On Monday, May 22, deadly explosions wracked through Manchester Arena in England at an Ariana Grande concert – a concert whose main attendees were young girls, teenagers, and their families. Over twenty people were confirmed dead, and dozens more were injured. During this horrific experience, first responders worked tirelessly to help those who were wounded – some critically.
We always say that traumatic situations are part of a first responder’s job – but this event in particular, due to the amount of casualties and the young ages of those in attendance, went above and beyond what first responders experience on a day to day basis. Incidents such as these, unfortunately, bring light to the importance of critical incident training among first responders.
What Are Critical Incidents?
Critical incidents are characterized as any event that causes powerful emotional reactions among people who experience these events – whether they be first responders or civilians. Some examples of critical incidents include line of duty deaths, terrorism incidents, events that have excessive media interest, significant events involving children, among others. The events in Manchester check off several of these boxes, and it is more important now than ever that the first responders have the peer support and training they need to deal with these incidents.
Critical incidents can happen anywhere at any time. Critical incident stress management (CISM) is geared towards preparing first responders and others for dealing with traumatic situations before, during, and after they happen. It is aimed at enabling people to return to their daily life and lessen the likelihood of experiencing PTSD.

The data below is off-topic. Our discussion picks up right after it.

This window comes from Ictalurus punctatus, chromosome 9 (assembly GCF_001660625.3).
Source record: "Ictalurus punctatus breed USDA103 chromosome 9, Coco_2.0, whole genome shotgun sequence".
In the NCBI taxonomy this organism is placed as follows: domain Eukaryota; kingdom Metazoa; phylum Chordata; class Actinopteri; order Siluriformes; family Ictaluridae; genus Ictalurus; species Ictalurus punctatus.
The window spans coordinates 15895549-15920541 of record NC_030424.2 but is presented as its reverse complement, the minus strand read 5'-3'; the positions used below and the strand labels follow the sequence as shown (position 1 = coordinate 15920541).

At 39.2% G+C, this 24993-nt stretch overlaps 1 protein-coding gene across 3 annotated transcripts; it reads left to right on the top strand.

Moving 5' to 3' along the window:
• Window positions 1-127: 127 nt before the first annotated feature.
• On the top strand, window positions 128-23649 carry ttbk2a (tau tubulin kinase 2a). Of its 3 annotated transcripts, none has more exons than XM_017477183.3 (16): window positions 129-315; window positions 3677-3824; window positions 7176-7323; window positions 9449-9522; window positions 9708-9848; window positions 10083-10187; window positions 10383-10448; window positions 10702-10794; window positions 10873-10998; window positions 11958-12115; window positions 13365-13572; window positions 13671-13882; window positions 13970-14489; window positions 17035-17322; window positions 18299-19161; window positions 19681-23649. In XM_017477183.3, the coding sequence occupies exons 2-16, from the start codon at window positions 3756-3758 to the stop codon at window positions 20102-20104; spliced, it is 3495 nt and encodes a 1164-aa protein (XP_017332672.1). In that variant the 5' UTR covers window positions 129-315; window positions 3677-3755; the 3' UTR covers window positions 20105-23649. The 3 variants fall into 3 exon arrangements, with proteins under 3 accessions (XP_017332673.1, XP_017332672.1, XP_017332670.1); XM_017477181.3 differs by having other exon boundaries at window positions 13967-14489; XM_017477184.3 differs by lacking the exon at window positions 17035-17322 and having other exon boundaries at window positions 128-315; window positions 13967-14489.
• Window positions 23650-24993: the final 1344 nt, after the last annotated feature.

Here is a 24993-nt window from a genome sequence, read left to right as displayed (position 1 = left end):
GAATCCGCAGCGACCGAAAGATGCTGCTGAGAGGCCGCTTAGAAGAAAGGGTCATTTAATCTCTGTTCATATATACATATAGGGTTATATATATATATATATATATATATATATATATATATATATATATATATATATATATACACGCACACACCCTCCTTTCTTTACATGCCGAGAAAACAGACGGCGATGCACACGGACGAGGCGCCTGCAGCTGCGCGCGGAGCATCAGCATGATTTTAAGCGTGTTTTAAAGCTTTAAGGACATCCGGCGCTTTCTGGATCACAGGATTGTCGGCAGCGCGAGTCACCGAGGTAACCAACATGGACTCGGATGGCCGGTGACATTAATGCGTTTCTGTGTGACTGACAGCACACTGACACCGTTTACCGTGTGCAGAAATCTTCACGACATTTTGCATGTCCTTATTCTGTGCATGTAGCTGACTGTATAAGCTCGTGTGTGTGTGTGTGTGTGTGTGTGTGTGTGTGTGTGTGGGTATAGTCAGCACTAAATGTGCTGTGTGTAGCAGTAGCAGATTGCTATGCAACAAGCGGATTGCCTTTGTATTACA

What To Expect From Critical Incident Response
Whether you are a first responder, a veteran, a business owner, or a regular civilian, CISM is an important skill to have when disaster strikes. At our first responder support training, we spend a half day talking about how to react during The Golden Hour – a term used to refer to the time between when an incident occurs and when medical services can reach the victim. Even in life threatening situations, seeing a person in uniform or offering a hand to hold can calm a victim’s mind, even if you don’t have the medical tools necessary to immediately help.
Knowing how to help other first responders following a critical incident is vital in the days following an event. One of the most important parts of this is debriefing with the first responder. This includes giving the individual an opportunity to talk about their experience, express their feelings about it, talk about coping mechanisms, and identify if the first responder is at risk for hurting themselves or others as an emotional response to the event.
Why It Is Important To Be Trained On Critical Incident Stress Management
Following a traumatic event, it is important to follow best practices when interacting with those who experienced trauma first hand. Making sure that you and your department are properly trained in how to respond to such incidents is critical for the physical and emotional recovery of first responders.
As we saw early this week, critical incidents can happen anywhere, even where you least expect them, even at a concert geared towards teenagers. It is vital to make sure that your team is prepared for handling these events before, during, and after they happen. Opening doors for first responders to heal and discuss their experience is our goal at Peer Support Central. We offer peer support services and specialists, as well as critical incident training, so our first responders are prepared for returning to everyday life after a traumatic event.